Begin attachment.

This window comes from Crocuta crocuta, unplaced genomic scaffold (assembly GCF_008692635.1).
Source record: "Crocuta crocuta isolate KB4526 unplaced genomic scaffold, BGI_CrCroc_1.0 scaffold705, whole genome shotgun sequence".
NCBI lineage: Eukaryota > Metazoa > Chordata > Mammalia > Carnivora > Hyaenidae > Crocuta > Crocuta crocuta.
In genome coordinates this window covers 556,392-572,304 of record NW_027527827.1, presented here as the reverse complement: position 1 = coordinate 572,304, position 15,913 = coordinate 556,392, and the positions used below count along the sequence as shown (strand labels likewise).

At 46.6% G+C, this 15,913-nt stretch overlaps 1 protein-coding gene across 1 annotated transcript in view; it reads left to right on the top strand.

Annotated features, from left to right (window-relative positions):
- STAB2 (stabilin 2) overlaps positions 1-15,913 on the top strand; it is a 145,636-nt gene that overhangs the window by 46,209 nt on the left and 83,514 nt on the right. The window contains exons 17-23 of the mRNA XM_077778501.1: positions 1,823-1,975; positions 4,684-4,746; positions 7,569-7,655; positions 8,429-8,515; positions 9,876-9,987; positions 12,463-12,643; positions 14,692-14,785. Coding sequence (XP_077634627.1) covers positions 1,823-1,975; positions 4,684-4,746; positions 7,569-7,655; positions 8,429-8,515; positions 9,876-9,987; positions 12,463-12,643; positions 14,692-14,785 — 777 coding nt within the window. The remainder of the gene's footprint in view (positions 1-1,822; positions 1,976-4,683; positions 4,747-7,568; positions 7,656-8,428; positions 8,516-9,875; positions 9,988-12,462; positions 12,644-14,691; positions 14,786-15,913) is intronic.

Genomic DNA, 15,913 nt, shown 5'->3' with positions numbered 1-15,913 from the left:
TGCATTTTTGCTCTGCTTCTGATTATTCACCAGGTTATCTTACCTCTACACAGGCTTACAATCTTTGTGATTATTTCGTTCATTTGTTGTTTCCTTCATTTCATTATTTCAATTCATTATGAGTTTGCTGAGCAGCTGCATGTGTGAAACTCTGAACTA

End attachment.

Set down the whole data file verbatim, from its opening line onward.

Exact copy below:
This window comes from Crocuta crocuta, unplaced genomic scaffold (assembly GCF_008692635.1).
Source record: "Crocuta crocuta isolate KB4526 unplaced genomic scaffold, BGI_CrCroc_1.0 scaffold705, whole genome shotgun sequence".
NCBI lineage: Eukaryota > Metazoa > Chordata > Mammalia > Carnivora > Hyaenidae > Crocuta > Crocuta crocuta.
In genome coordinates this window covers 556,392-572,304 of record NW_027527827.1, presented here as the reverse complement: position 1 = coordinate 572,304, position 15,913 = coordinate 556,392, and the positions used below count along the sequence as shown (strand labels likewise).

At 46.6% G+C, this 15,913-nt stretch overlaps 1 protein-coding gene across 1 annotated transcript in view; it reads left to right on the top strand.

Annotated features, from left to right (window-relative positions):
- STAB2 (stabilin 2) overlaps positions 1-15,913 on the top strand; it is a 145,636-nt gene that overhangs the window by 46,209 nt on the left and 83,514 nt on the right. The window contains exons 17-23 of the mRNA XM_077778501.1: positions 1,823-1,975; positions 4,684-4,746; positions 7,569-7,655; positions 8,429-8,515; positions 9,876-9,987; positions 12,463-12,643; positions 14,692-14,785. Coding sequence (XP_077634627.1) covers positions 1,823-1,975; positions 4,684-4,746; positions 7,569-7,655; positions 8,429-8,515; positions 9,876-9,987; positions 12,463-12,643; positions 14,692-14,785 — 777 coding nt within the window. The remainder of the gene's footprint in view (positions 1-1,822; positions 1,976-4,683; positions 4,747-7,568; positions 7,656-8,428; positions 8,516-9,875; positions 9,988-12,462; positions 12,644-14,691; positions 14,786-15,913) is intronic.

Genomic DNA, 15,913 nt, shown 5'->3' with positions numbered 1-15,913 from the left:
TGCATTTTTGCTCTGCTTCTGATTATTCACCAGGTTATCTTACCTCTACACAGGCTTACAATCTTTGTGATTATTTCGTTCATTTGTTGTTTCCTTCATTTCATTATTTCAATTCATTATGAGTTTGCTGAGCAGCTGCATGTGTGAAACTCTGAACTA